Released at the tail-end of last week, Doom Eternal’s upgrade for PC and next generation consoles is an important release – it’s our first chance to see how the tech masterminds at id Software are choosing to approach the new features of the latest hardware. Ray tracing, in the form of accurate, real-time reflections, is key to the upgrade, but in putting the new consoles through their paces, a trio of modes are available – and we’ve tested all of them on PS5, Xbox Series X and Series S.
We’ll go into the specifics shortly, but putting this latest update into context, it’s just part of a series of patches and upgrades that have served to further evolve a game that was already brilliant at launch. Two additional DLC packs have provided excellent extra content – rare for a single-player game – along with extra features and tweaks. id isn’t done either, as it looks like a horde mode is also arriving for the game at some point too.
But returning to the next-gen upgrades, we’ve already looked in-depth at the PC version of the game with a particular focus on the real-time reflections id software has added to the game’s aesthetic, dramatically improving upon the standard cube maps and screen-space reflections the game has had since launch. There’s a dramatic level of scalability in the implementation – which goes far beyond the ‘baked in’ presets – and that’s accessible via the command line. On PlayStation 5 and Series X, the same RT features are in place and they are effectively on par with the PC’s medium RT quality level, with reflections rendered at one third the current resolution.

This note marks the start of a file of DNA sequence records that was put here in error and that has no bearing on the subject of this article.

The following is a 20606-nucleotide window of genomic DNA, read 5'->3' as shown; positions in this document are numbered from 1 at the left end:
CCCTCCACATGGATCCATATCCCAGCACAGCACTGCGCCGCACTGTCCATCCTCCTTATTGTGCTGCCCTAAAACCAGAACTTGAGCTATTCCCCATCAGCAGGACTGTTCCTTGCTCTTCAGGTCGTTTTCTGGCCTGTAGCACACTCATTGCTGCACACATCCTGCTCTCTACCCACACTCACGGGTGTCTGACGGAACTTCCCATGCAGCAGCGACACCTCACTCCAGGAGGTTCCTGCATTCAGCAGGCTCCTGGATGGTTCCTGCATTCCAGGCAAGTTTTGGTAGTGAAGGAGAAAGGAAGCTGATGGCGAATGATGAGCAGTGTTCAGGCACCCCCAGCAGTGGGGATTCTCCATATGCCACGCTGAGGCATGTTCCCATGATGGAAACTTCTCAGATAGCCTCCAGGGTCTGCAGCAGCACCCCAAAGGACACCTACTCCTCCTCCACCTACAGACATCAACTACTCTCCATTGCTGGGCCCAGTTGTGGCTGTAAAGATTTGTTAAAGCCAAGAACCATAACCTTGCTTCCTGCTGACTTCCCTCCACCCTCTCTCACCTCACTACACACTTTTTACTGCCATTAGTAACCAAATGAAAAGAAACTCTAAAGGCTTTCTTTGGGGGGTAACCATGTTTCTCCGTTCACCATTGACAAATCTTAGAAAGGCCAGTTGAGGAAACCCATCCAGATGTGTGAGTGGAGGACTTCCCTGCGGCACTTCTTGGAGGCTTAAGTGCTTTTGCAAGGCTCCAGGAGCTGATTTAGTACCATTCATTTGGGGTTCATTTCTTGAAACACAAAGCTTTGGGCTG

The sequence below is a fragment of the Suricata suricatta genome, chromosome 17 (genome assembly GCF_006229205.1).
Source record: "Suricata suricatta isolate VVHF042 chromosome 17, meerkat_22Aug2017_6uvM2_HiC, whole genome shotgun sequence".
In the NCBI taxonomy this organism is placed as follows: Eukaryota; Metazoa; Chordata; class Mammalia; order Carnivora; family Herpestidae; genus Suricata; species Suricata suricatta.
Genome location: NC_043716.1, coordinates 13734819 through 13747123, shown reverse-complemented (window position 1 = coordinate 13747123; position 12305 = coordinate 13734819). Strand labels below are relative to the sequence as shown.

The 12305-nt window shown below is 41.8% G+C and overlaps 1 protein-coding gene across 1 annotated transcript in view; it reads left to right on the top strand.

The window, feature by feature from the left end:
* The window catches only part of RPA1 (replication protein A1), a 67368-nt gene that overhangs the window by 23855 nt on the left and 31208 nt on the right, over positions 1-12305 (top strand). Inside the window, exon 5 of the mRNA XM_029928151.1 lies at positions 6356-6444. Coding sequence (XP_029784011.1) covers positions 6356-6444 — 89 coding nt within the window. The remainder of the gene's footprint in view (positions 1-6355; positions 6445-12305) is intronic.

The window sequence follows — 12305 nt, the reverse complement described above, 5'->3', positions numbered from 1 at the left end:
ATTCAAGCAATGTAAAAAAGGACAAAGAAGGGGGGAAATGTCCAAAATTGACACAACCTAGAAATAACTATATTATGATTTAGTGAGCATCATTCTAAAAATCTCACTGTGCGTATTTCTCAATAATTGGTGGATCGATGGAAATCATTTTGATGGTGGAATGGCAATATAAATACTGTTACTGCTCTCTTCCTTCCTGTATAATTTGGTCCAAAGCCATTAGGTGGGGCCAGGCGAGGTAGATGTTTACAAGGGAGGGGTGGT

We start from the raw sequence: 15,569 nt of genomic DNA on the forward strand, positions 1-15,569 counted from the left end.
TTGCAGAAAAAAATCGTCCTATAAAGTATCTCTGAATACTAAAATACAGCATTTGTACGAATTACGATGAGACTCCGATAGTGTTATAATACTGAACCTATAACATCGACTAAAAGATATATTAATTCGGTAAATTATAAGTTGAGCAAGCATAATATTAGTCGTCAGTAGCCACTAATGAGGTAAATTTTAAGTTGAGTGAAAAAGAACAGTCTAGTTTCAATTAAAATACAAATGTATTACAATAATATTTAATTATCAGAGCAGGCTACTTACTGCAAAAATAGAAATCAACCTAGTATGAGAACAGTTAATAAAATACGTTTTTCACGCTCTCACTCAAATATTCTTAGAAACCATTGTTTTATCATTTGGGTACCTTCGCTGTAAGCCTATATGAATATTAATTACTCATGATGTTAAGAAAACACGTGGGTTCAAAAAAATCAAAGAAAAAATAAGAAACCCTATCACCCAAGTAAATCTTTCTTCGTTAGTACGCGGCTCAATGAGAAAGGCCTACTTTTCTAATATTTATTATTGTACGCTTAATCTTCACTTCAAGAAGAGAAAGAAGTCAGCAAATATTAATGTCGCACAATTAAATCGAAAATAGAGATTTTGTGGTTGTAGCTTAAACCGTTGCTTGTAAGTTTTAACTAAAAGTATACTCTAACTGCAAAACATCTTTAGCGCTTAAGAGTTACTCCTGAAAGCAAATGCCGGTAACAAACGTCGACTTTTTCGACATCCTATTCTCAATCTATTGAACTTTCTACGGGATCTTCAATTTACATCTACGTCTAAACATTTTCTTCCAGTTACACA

Elsewhere, expect settings broadly on par with the PC version at ultra, but for some reason, anisotropic filtering seems to be disabled on all consoles, diminishing image quality on textures observed from oblique angles. Dynamic resolution scaling is also in effect, with a top ceiling of 3200×1800, while drops to around 70 percent on both axes are observed, with the absolute minimum set to 50 percent. There’s the sense that something is missing here, that the image isn’t quite as sharp as it could be and that applies to both consoles. In terms of pixel counts, Series X does seem to resolve higher numbers in stress points compared to PlayStation 5. Meanwhile, Xbox Series S has no RT support at all. Bearing in mind how scalable the game is across the board, its absence is disappointing.
Next up, there’s the 120Hz mode, which works best on HDMI 2.1 displays, allowing for the game’s full resolution to successfully resolve at full frame-rate. This looks to offer something akin to the last-gen Doom Eternal experience at twice the performance level. Xbox Series X operates at a dynamic 1800p, while PlayStation 5 tops out at 1584p – and it is visibly blurrier. Finally, Series S aims to deliver 120 frames per second at a maximum of 1080p, though drops to 70 percent on both axes is possible, which is a touch higher than 720p.
Finally, id delivers a balanced mode, which retains the ultra settings but turns off ray tracing, deploying the freed up GPU resources on increased resolution: 4K on PS5 and Xbox Series X, and 1440p on Series S. There’s little we can say about this mode except to note that while DRS is present, it’s mostly as a fallback measure. To our eyes, the game simply rolls out at a locked 60 frames from start to finish and of all the modes available, this provides the sharpest image.